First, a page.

The human participants reported feeling happier following the activity, and their mood boost corresponded to their levels of anandamide, with greater boosts in mood associated with higher levels of the neurotransmitter.4 Considering that running has a high energy cost, the chemical reward that dogs and people receive as a result may explain why we both keep running — it helps make running fun.

“A neurobiological reward for endurance exercise may explain why humans and other cursorial mammals habitually engage in aerobic exercise despite the higher associated energy costs and injury risks, and why non-cursorial mammals avoid such locomotor behaviors,” the researchers noted.5

Should Your Dog Be Your Workout Buddy?

Sharing a runner’s high with your best furry pal is just one more way to increase the bond you share. Further, the Journal of Physical Activity and Health published a study that found when people include their dogs in their routine exercise schedules, they’re 2.5 times more likely to reach their fitness goals.6 Not to mention, most family dogs do not get the vigorous exercise they need on a daily basis, so going for a jog together could help meet this need for you and your pet.

If your dog is a natural-born runner, you probably already know it. Hunting and sporting breed dogs often enjoy runs, including Australian cattle dogs, border collies, Weimaraners, greyhounds, dalmatians, whippets, mixed breeds and others.

On the other hand, generally speaking, brachycephalic (flat-faced) breeds, including the pug, English bulldog, French bulldog, Cavalier King Charles spaniel, Boston terrier, Shih Tzu and Pekingese, are not good candidates for a running partner due to respiratory difficulties.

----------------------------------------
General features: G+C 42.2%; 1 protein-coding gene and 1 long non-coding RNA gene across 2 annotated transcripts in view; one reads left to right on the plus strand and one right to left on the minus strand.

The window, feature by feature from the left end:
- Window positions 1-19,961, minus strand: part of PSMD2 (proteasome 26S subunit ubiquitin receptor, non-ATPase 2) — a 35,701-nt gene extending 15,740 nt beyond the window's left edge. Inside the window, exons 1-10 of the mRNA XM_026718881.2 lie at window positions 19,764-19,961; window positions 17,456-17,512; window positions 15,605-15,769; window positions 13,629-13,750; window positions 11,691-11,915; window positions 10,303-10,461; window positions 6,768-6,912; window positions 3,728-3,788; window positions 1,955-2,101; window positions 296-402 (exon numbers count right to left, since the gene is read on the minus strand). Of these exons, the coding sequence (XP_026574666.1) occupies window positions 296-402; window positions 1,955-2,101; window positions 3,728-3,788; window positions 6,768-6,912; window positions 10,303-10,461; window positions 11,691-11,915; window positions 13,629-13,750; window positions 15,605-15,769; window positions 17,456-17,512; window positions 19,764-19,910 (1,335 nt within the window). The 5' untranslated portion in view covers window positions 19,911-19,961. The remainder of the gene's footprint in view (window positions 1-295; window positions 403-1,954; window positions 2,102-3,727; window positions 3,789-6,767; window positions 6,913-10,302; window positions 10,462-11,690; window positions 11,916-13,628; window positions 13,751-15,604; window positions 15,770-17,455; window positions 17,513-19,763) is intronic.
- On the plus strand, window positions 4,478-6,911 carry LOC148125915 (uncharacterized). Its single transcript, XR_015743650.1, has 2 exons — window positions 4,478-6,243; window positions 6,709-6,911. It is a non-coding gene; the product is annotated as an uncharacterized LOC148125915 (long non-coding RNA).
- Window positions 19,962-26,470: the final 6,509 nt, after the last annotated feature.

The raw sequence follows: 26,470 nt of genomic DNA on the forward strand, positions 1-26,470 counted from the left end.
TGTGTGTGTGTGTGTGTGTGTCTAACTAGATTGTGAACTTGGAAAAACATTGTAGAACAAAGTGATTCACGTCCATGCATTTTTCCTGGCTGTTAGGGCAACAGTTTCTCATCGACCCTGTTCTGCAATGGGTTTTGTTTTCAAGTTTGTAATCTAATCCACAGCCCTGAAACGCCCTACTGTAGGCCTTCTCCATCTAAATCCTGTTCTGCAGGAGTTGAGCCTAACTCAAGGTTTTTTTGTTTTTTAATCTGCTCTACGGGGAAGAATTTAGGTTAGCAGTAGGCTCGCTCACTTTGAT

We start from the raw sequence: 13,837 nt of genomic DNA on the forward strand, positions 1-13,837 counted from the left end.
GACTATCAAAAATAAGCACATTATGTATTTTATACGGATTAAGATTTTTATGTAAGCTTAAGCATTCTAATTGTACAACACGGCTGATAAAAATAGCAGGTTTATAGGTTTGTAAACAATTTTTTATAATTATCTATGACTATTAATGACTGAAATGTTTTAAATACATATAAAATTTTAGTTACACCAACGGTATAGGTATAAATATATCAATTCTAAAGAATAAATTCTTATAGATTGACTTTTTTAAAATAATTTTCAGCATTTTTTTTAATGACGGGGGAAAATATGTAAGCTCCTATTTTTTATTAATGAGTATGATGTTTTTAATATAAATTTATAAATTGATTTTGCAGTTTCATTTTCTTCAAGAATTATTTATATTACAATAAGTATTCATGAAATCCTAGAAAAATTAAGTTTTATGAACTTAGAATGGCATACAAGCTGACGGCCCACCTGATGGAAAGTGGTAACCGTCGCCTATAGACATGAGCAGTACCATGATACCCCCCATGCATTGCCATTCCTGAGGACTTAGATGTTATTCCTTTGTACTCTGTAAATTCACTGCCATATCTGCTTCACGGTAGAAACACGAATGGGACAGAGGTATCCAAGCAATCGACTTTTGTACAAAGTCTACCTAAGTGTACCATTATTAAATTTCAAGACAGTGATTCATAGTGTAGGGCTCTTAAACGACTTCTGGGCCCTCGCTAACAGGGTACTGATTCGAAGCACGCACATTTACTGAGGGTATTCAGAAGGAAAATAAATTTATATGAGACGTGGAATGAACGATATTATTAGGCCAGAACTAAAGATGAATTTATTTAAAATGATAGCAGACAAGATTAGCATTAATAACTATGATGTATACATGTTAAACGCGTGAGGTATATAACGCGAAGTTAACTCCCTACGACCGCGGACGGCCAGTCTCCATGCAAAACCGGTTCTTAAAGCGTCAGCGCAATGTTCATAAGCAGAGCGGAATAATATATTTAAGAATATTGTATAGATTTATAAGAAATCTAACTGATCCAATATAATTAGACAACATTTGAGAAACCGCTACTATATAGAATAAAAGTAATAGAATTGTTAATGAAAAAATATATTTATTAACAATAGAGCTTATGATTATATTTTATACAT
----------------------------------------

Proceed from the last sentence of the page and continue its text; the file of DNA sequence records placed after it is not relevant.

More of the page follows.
Dogs that are young (less than a year old) should avoid long runs until they’ve stopped growing, to reduce the risk of injury. Likewise, older dogs may need to slow down their runs or avoid them altogether if they have orthopedic disease or arthritis.

Enjoying Runs With Your Dog

If your dog is in good health and the weather is moderate, you and your dog can hit the pavement (or trail) together and enjoy the resulting euphoria. You’ll need to work up to longer runs slowly and pay attention to your dog’s reactions. If she drops behind you, you’re going too fast, and if she stops altogether, she’s had enough.

For active owners looking for a four-legged workout buddy, choosing a high-energy dog who enjoys running is essential, as is going out prepared. Bring water for your dog, just as you do for yourself, along with a fold-up bowl, and if the weather is too hot or cold, skip the run that day.

Be sure to use a no-pull harness for your dog. Skip retractable leashes or traditional collars that may injure your dog’s neck or back if she pulls.

Once you’ve ensured your dog is fit for a jog, do your research to find the best trails for you both — those with soft terrain and shade will be best — trails with sharp rocks or hot surfaces could injure your dog’s paws. After a few runs together, your dog will probably come to anticipate the activity, eagerly awaiting your next jog, and resulting runner’s high, together.